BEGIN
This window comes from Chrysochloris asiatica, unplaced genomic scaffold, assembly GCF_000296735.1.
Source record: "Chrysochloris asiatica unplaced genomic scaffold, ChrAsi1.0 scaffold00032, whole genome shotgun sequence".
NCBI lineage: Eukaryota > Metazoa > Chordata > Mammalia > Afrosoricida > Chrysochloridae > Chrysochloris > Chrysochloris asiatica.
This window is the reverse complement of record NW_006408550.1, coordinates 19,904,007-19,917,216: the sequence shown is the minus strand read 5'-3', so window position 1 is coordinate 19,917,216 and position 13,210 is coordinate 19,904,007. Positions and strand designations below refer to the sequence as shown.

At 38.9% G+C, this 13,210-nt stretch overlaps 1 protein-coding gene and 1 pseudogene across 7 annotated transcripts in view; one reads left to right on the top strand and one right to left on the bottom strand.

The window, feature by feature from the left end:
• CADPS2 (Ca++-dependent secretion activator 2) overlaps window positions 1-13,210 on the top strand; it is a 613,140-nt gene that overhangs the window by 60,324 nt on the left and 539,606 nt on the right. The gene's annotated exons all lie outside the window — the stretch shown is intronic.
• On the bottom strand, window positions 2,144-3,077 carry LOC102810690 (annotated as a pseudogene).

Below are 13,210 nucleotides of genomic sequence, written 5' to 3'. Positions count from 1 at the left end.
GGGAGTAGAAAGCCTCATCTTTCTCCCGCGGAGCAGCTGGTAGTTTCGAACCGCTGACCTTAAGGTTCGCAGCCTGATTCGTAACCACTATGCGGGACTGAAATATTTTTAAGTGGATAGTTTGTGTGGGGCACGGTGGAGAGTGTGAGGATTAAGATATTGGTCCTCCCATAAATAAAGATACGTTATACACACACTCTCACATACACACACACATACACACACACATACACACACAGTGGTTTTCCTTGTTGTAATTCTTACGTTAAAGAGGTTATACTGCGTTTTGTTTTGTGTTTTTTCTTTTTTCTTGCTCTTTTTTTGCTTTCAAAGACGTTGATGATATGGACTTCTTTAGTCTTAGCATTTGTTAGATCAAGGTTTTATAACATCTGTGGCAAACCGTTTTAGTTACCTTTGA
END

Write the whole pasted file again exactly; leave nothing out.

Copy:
This window comes from Chrysochloris asiatica, unplaced genomic scaffold, assembly GCF_000296735.1.
Source record: "Chrysochloris asiatica unplaced genomic scaffold, ChrAsi1.0 scaffold00032, whole genome shotgun sequence".
NCBI lineage: Eukaryota > Metazoa > Chordata > Mammalia > Afrosoricida > Chrysochloridae > Chrysochloris > Chrysochloris asiatica.
This window is the reverse complement of record NW_006408550.1, coordinates 19,904,007-19,917,216: the sequence shown is the minus strand read 5'-3', so window position 1 is coordinate 19,917,216 and position 13,210 is coordinate 19,904,007. Positions and strand designations below refer to the sequence as shown.

At 38.9% G+C, this 13,210-nt stretch overlaps 1 protein-coding gene and 1 pseudogene across 7 annotated transcripts in view; one reads left to right on the top strand and one right to left on the bottom strand.

The window, feature by feature from the left end:
• CADPS2 (Ca++-dependent secretion activator 2) overlaps window positions 1-13,210 on the top strand; it is a 613,140-nt gene that overhangs the window by 60,324 nt on the left and 539,606 nt on the right. The gene's annotated exons all lie outside the window — the stretch shown is intronic.
• On the bottom strand, window positions 2,144-3,077 carry LOC102810690 (annotated as a pseudogene).

Below are 13,210 nucleotides of genomic sequence, written 5' to 3'. Positions count from 1 at the left end.
GGGAGTAGAAAGCCTCATCTTTCTCCCGCGGAGCAGCTGGTAGTTTCGAACCGCTGACCTTAAGGTTCGCAGCCTGATTCGTAACCACTATGCGGGACTGAAATATTTTTAAGTGGATAGTTTGTGTGGGGCACGGTGGAGAGTGTGAGGATTAAGATATTGGTCCTCCCATAAATAAAGATACGTTATACACACACTCTCACATACACACACACATACACACACACATACACACACAGTGGTTTTCCTTGTTGTAATTCTTACGTTAAAGAGGTTATACTGCGTTTTGTTTTGTGTTTTTTCTTTTTTCTTGCTCTTTTTTTGCTTTCAAAGACGTTGATGATATGGACTTCTTTAGTCTTAGCATTTGTTAGATCAAGGTTTTATAACATCTGTGGCAAACCGTTTTAGTTACCTTTGA